In April, Joe Ottomanelli of the famous West Village institution Ottomanelli & Songs Meat Markey gave deliveryman Victor Sheppard a noose and said, "Here is your gift. You can put it around your neck and pull if you want to end it all. If you are feeling stressed out I can help you with it.”
The New York Daily News reports that since the incident, which resulted in Ottomanelli turning himself in and being charged with a hate crime, Sheppard claims that he has been too traumatized to return to work, fearing for his safety and disheartened that his employer has not severed ties with the butcher.
“I could have lost my life or been badly injured or in jail, and it didn’t mean anything to them,” Sheppard said in another article published by the New York Daily News, referring to Mosner Family Brands' decision to continue serving Ottomanelli & Sons even after he reported the racist incident to his supervisor. "It's not easy returning to an environment where you mean nothing."
Wylie Stecklow, Sheppard's attorney, said that the man is "unable to sleep through the night and unsure when his life will return to normal.”
Allegedly a week prior to the noose incident, Ottomanelli had also told Sheppard, "It wasn't so long ago that your people couldn't sit in the front of the bus.”
Michael Mosner of Mosner Family Brands said that Sheppard was welcome to apply for disability leave and that the company had encouraged his former employee to seek counseling, which they would fund. He also said that they would have assigned Sheppard a new delivery route that would have allowed him to work far away from the threat of Ottomanelli & Sons. However, after the deliveryman did not come to work on two occasions they assumed he had left his job.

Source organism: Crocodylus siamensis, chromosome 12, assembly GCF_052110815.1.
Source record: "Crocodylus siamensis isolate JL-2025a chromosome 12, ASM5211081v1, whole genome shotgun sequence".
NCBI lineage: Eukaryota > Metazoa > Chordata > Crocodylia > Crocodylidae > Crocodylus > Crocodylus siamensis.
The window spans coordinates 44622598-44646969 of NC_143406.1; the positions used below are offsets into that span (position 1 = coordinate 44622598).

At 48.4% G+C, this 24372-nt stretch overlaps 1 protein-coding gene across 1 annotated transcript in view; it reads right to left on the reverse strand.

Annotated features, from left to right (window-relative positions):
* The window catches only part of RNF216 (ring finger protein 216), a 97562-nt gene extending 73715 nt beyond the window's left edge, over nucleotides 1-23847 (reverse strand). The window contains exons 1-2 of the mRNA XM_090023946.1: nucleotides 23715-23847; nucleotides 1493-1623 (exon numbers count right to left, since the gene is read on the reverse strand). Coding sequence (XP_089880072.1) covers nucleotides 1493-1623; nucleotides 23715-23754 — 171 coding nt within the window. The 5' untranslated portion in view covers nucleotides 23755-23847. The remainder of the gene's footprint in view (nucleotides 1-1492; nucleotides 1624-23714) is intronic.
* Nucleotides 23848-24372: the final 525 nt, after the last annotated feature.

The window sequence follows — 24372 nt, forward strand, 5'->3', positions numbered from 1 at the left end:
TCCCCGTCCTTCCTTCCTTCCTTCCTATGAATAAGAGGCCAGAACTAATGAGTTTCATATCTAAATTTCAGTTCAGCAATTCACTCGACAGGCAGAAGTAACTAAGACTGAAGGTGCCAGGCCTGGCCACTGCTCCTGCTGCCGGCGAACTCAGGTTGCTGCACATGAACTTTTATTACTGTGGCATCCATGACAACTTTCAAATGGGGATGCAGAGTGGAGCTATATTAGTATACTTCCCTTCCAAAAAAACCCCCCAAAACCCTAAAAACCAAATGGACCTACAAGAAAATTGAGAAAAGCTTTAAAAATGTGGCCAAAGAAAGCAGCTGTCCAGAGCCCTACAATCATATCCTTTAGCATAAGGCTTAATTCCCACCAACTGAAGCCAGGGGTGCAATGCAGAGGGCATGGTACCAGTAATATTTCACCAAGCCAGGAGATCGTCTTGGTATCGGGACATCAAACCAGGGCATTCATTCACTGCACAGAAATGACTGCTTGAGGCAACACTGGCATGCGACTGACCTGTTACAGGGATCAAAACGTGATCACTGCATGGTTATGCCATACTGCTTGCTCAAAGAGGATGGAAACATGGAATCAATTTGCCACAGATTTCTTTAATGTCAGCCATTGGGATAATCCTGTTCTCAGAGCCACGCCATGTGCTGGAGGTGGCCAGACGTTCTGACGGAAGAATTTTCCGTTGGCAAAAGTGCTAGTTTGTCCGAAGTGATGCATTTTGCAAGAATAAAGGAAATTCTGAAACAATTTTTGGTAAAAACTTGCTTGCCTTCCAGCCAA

"We did everything we could to hold his spot," Mosner said. "He just didn’t do his part."
Ottomanelli & Sons have blamed the incident on Paul Durango, wrote the New York Post, an employee they fired a while ago and are framing the action as a sick "joke." Durango is reportedly now considering suing the butcher for defamation of character. The butcher's lawyer, Ron Kuby, attempted to diminish Sheppard's complaints, insisting that the deliveryman is making a mountain out of a mole hill and is just trying to make money.
“There’s no reason for this man to quit his job besides the reason that suing is easier than working,” Kuby told reporters. While he admitted that the noose was "ugly" and "hateful," he says that it was not a crime.
"It is more than just ugly and hateful. It is definitely a crime. And that is why the detective investigated, and that is why he was arrested," the Rev. Kevin McCall of the National Action Network said. "So Ron Kuby doesn't know what the hell he is talking about when he saying that it wasn't a crime. It was a crime, and that is why we are in court."
While Manhattan Judge Phyllis Chu issued an order of protection in favor of Sheppard, the rest of the case is an example of institutional racism at work. Instead of severing ties, Mosner Family Brands sought to diffuse the situation in a way that ultimately benefited them the most. The butchers are defending their name by victim-blaming, spinning the case as an elaborate attempt at making money by playing off of the racist stereotype of black people as lazy.
According to The New York Daily News, Sheppard has not filed a lawsuit against the butchers.
Banner and thumbnail credit: Flickr user Global Panorama, courtesy of Fraser Mummery